Utopian thinking doesn't need to destroy small business - Chris Lynch

It's a new year, and a fresh start for many, but some business owners have started 2021 at war with the authority that is supposed to work for them.

Cycleways are back in the headlines after it was revealed the council wants to remove on-street parking near the popular Copenhagen Bakery on Harewood Rd and replace it with cycleways.

It also wants to reduce the busy four-lane road to two lanes to "make it safer."

This is music to the ears for some, but for others, the plan is a kick in the guts.

The owner of Copenhagen Bakery has been through a lot after her city business was destroyed in the 2011 quake.

She's been through hell getting resource consents to move to Harewood, and now, she says, the council wants to "annihilate" her business.

Die-hard cycling advocates on Facebook have told her "tough, there's more to life than cars and roads. We've got to save the planet".

I understand where they're coming from, but utopia thinking doesn't need to destroy small businesses.

The view of Harewood Rd from the Copenhagen Bakery where it is proposed four lanes be reduced to...
The view of Harewood Rd from the Copenhagen Bakery where it is proposed four lanes be reduced to two. Photo: Supplied
As I've said before, some of Christchurch's cycleways are brilliant and it's fantastic to see many cyclists, while I drive to work, particularly at the intersection of Strickland and Brougham Sts.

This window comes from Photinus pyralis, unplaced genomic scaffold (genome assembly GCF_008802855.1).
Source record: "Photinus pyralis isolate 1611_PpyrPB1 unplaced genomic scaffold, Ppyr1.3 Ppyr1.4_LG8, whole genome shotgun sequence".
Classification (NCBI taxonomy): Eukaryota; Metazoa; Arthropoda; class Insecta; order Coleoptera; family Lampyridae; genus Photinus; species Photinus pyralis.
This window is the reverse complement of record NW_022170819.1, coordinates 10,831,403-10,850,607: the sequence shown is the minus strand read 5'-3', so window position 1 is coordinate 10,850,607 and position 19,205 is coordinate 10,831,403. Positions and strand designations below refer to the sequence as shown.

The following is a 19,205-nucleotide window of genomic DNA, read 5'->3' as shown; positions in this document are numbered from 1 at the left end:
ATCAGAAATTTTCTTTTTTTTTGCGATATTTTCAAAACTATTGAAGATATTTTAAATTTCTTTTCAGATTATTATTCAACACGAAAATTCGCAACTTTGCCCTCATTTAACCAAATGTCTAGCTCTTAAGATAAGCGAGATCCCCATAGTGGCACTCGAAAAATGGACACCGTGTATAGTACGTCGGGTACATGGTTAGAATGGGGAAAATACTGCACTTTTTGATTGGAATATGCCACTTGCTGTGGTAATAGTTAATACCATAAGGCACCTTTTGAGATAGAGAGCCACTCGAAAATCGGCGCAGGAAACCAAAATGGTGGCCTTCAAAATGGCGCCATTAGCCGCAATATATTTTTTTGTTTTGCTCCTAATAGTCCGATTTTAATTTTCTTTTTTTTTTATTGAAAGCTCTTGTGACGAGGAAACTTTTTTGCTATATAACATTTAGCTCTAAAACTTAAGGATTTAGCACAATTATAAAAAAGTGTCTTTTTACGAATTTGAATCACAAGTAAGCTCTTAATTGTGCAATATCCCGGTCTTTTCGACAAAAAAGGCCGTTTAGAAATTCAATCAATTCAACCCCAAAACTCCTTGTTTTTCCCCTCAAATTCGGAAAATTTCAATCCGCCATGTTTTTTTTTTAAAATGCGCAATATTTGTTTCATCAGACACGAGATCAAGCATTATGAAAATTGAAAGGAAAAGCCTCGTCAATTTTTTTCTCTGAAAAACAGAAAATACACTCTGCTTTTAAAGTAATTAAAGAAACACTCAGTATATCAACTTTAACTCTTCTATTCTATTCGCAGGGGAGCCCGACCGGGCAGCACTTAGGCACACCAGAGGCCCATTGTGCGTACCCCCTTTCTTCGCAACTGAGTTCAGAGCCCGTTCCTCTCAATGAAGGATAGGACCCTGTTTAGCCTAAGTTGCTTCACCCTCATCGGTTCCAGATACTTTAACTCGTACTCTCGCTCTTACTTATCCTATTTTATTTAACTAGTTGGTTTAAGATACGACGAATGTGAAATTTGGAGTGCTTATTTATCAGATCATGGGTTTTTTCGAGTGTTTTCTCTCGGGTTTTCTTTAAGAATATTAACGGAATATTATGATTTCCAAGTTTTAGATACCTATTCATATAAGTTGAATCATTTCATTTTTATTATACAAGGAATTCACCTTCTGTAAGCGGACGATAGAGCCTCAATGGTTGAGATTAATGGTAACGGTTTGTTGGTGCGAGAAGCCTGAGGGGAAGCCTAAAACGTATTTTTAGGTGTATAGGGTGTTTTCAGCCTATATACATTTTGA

When we were first discussing cycleways 8 years ago on Newstalk ZB, most residents, including myself, were overwhelmingly positive. We're the flattest city in New Zealand, and it made sense.

But I don't think people envisioned the removal of on-street parks or the reduction of road sizes - and that's where the conversation gets tricky.

The council said there has been plenty of consultation with the public, citing the Papanui Parallel Cycleway from Northlands to the city, as an example of its flexibility.

It made 80 changes, which seems like a strange gloat. Shouldn't the highly paid city planners have got it right the first time?

I admire people who are passionate, and the cycling lobby group do an outstanding job mobilising members to make oral submissions.

The mayor told me it was important for people to engage in the process. She's right. But what about those, the majority, who didn't want the council to donate $10 million to one of the richest landlords in the city, the Anglican Church - but the council did so anyway.

The plans for the upgrades at the Harewood, Breens and Gardiners Rds intersection. Photo: Supplied
The plans for the upgrades at the Harewood, Breens and Gardiners Rds intersection. Photo: Supplied
What about the majority who didn't want rate increases last year during one of the toughest economic periods the country has seen in recent years, but the council went ahead and increased the rates by even more than what it initially announced.

I'll say it again, cycleways are not a problem, but the way in which some council staff make decisions and communicate to the community must change.

They need to take the public with them. Just last year a popular florist on Edgeware Rd was left in tears after finding out the council was going to remove all nearby on-street car parking.

The first she knew about it was when a Fulton Hogan contractor told her on the same day they were to start digging up the road.

It's commendable that Mayor Lianne Dalziel has promised to meet a concerned business owner.

But if the latest plan was so good, she wouldn't need to in the first place.












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